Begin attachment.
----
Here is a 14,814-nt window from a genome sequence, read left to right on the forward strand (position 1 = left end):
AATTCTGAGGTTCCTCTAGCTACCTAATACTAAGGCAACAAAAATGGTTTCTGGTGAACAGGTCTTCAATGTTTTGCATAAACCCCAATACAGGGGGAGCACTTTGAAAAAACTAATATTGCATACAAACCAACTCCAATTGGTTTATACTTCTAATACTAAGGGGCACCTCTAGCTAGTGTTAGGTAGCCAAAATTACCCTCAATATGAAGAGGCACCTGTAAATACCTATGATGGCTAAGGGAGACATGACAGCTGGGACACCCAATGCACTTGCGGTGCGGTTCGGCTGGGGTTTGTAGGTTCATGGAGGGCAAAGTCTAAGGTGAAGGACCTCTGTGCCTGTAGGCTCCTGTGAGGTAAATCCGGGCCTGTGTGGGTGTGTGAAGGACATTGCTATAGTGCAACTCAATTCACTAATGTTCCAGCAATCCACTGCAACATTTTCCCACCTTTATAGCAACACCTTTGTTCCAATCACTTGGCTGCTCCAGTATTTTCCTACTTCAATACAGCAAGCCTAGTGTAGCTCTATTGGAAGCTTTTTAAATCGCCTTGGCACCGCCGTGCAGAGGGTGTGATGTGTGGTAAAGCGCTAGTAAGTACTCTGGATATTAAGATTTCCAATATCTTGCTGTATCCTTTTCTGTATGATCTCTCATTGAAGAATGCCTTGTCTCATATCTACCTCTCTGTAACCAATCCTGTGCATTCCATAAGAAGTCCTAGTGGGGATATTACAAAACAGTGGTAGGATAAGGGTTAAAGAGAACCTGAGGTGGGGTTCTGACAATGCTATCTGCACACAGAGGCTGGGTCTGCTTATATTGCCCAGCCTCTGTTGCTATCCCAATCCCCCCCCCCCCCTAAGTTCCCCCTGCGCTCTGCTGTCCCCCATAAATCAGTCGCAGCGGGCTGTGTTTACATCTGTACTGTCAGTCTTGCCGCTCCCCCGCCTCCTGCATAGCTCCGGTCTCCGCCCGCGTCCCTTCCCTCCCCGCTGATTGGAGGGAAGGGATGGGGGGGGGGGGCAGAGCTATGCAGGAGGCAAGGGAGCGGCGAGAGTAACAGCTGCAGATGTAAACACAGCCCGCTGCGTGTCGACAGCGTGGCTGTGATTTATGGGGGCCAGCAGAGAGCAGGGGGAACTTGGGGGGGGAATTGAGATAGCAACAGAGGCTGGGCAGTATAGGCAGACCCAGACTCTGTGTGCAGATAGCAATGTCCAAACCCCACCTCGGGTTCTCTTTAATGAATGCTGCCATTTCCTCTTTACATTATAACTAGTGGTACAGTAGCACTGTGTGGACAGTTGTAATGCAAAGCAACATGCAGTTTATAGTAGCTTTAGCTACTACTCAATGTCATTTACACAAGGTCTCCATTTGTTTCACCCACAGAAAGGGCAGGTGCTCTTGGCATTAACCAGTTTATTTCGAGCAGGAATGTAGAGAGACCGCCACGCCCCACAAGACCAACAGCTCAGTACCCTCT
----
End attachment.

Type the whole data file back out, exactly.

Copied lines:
Here is a 14,814-nt window from a genome sequence, read left to right on the forward strand (position 1 = left end):
AATTCTGAGGTTCCTCTAGCTACCTAATACTAAGGCAACAAAAATGGTTTCTGGTGAACAGGTCTTCAATGTTTTGCATAAACCCCAATACAGGGGGAGCACTTTGAAAAAACTAATATTGCATACAAACCAACTCCAATTGGTTTATACTTCTAATACTAAGGGGCACCTCTAGCTAGTGTTAGGTAGCCAAAATTACCCTCAATATGAAGAGGCACCTGTAAATACCTATGATGGCTAAGGGAGACATGACAGCTGGGACACCCAATGCACTTGCGGTGCGGTTCGGCTGGGGTTTGTAGGTTCATGGAGGGCAAAGTCTAAGGTGAAGGACCTCTGTGCCTGTAGGCTCCTGTGAGGTAAATCCGGGCCTGTGTGGGTGTGTGAAGGACATTGCTATAGTGCAACTCAATTCACTAATGTTCCAGCAATCCACTGCAACATTTTCCCACCTTTATAGCAACACCTTTGTTCCAATCACTTGGCTGCTCCAGTATTTTCCTACTTCAATACAGCAAGCCTAGTGTAGCTCTATTGGAAGCTTTTTAAATCGCCTTGGCACCGCCGTGCAGAGGGTGTGATGTGTGGTAAAGCGCTAGTAAGTACTCTGGATATTAAGATTTCCAATATCTTGCTGTATCCTTTTCTGTATGATCTCTCATTGAAGAATGCCTTGTCTCATATCTACCTCTCTGTAACCAATCCTGTGCATTCCATAAGAAGTCCTAGTGGGGATATTACAAAACAGTGGTAGGATAAGGGTTAAAGAGAACCTGAGGTGGGGTTCTGACAATGCTATCTGCACACAGAGGCTGGGTCTGCTTATATTGCCCAGCCTCTGTTGCTATCCCAATCCCCCCCCCCCCCTAAGTTCCCCCTGCGCTCTGCTGTCCCCCATAAATCAGTCGCAGCGGGCTGTGTTTACATCTGTACTGTCAGTCTTGCCGCTCCCCCGCCTCCTGCATAGCTCCGGTCTCCGCCCGCGTCCCTTCCCTCCCCGCTGATTGGAGGGAAGGGATGGGGGGGGGGGGCAGAGCTATGCAGGAGGCAAGGGAGCGGCGAGAGTAACAGCTGCAGATGTAAACACAGCCCGCTGCGTGTCGACAGCGTGGCTGTGATTTATGGGGGCCAGCAGAGAGCAGGGGGAACTTGGGGGGGGAATTGAGATAGCAACAGAGGCTGGGCAGTATAGGCAGACCCAGACTCTGTGTGCAGATAGCAATGTCCAAACCCCACCTCGGGTTCTCTTTAATGAATGCTGCCATTTCCTCTTTACATTATAACTAGTGGTACAGTAGCACTGTGTGGACAGTTGTAATGCAAAGCAACATGCAGTTTATAGTAGCTTTAGCTACTACTCAATGTCATTTACACAAGGTCTCCATTTGTTTCACCCACAGAAAGGGCAGGTGCTCTTGGCATTAACCAGTTTATTTCGAGCAGGAATGTAGAGAGACCGCCACGCCCCACAAGACCAACAGCTCAGTACCCTCT